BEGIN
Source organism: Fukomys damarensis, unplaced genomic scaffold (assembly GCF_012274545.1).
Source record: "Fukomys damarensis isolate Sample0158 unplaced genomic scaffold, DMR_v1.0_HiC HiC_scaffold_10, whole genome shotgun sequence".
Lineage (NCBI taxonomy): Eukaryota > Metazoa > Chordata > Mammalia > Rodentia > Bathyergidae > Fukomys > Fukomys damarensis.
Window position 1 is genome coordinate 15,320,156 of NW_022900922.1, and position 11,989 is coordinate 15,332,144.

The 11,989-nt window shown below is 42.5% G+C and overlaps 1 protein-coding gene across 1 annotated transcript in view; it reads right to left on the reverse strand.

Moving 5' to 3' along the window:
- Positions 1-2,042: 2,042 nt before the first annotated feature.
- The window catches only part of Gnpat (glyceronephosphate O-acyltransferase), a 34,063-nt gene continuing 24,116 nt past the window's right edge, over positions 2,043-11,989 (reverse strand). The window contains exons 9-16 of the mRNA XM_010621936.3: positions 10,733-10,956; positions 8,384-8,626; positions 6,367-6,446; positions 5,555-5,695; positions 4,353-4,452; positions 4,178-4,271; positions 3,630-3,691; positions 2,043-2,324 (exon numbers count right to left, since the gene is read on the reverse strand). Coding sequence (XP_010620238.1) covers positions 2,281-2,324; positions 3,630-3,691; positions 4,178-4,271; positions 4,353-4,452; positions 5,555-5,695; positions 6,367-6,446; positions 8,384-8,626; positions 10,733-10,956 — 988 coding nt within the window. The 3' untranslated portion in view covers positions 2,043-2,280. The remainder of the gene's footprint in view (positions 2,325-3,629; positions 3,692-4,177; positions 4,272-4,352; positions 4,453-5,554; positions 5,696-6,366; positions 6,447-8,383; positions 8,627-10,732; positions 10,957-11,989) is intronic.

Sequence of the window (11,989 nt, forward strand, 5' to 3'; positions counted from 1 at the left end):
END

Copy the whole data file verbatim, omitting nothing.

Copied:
Source organism: Fukomys damarensis, unplaced genomic scaffold (assembly GCF_012274545.1).
Source record: "Fukomys damarensis isolate Sample0158 unplaced genomic scaffold, DMR_v1.0_HiC HiC_scaffold_10, whole genome shotgun sequence".
Lineage (NCBI taxonomy): Eukaryota > Metazoa > Chordata > Mammalia > Rodentia > Bathyergidae > Fukomys > Fukomys damarensis.
Window position 1 is genome coordinate 15,320,156 of NW_022900922.1, and position 11,989 is coordinate 15,332,144.

The 11,989-nt window shown below is 42.5% G+C and overlaps 1 protein-coding gene across 1 annotated transcript in view; it reads right to left on the reverse strand.

Moving 5' to 3' along the window:
- Positions 1-2,042: 2,042 nt before the first annotated feature.
- The window catches only part of Gnpat (glyceronephosphate O-acyltransferase), a 34,063-nt gene continuing 24,116 nt past the window's right edge, over positions 2,043-11,989 (reverse strand). The window contains exons 9-16 of the mRNA XM_010621936.3: positions 10,733-10,956; positions 8,384-8,626; positions 6,367-6,446; positions 5,555-5,695; positions 4,353-4,452; positions 4,178-4,271; positions 3,630-3,691; positions 2,043-2,324 (exon numbers count right to left, since the gene is read on the reverse strand). Coding sequence (XP_010620238.1) covers positions 2,281-2,324; positions 3,630-3,691; positions 4,178-4,271; positions 4,353-4,452; positions 5,555-5,695; positions 6,367-6,446; positions 8,384-8,626; positions 10,733-10,956 — 988 coding nt within the window. The 3' untranslated portion in view covers positions 2,043-2,280. The remainder of the gene's footprint in view (positions 2,325-3,629; positions 3,692-4,177; positions 4,272-4,352; positions 4,453-5,554; positions 5,696-6,366; positions 6,447-8,383; positions 8,627-10,732; positions 10,957-11,989) is intronic.

Sequence of the window (11,989 nt, forward strand, 5' to 3'; positions counted from 1 at the left end):